My Dad’s Deaths – Squirrel Comedy Review

Squirrel Comedy Review by Cathy Culliver

If My Dad’s Deaths is anything to go by, Jon Bennett’s father has an uncanny knack for staying alive, and making his loved ones think he’s dead.

Bennett’s latest show is a funny and at times genuinely touching look at his relationship with his conservative, no-nonsense father and the times he had sincerely thought he’d lost him for good. And considering the man has apparently had a heart attack, fallen off a ladder five times and started three bushfires, it’s suffice to say Bennett has plenty of material to go with.

Bennett’s style is more storytelling than traditional stand up, and it’s an art form he’s mastered well. Best known for his tongue-in-cheek, internationally acclaimed show Pretending Things are a Cock, Bennett’s newest offering is a natural step into more mature and thoughtful comedy, and is a great platform to show off what he does best.

The show takes the audience through Bennett’s childhood growing up on a pig farm in rural South Australia, where his father was a hard man to avoid – he was Bennett’s school teacher, his football coach, his school’s bus driver and the local minister. Apparently also a deeply serious man, Bennett’s dad never swears – unless of course his son has just shot him in the chest, but you’ll have to see the show to hear the rest of that story.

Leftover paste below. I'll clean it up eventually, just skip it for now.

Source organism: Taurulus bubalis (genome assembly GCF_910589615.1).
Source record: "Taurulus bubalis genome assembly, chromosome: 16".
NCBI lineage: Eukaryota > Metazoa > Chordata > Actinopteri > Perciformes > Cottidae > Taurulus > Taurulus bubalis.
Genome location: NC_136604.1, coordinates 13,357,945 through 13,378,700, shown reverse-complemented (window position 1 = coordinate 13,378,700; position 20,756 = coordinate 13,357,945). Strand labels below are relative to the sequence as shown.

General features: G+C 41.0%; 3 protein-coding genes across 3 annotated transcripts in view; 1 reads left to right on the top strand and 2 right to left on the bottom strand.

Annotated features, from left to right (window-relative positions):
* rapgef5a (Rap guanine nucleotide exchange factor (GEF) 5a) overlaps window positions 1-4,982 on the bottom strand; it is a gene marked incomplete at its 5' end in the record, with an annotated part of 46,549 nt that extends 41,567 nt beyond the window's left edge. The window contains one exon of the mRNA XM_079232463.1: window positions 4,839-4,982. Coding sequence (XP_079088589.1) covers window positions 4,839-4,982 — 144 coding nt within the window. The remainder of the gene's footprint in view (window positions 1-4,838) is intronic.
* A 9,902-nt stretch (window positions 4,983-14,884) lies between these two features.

Bennett also intersperses his show with hilarious poetry, brought on by the fact his dad wanted him to be like Banjo Patterson. Don’t expect any rhyming couplets or sweeping metaphors though – Bennett’s poetry style is more about graphic descriptions of birth and quoting status updates from one of the more culturally-challenged of his 1200+ Facebook friends. The result is very funny and makes for a good break between stories of his dad, well, dying.

Bennett is warm, engaging and very likeable. He is a master storyteller, and has the audience hanging on his every word. At times it’s easy to feel like you’re just hanging with a friend who happens to be telling you particularly entertaining stories about his life, such is Bennett’s natural charisma.

My Dad’s Deaths is an unaffectedly honest and entertaining show from a gifted local talent and one of the best storytellers you’re ever likely to see.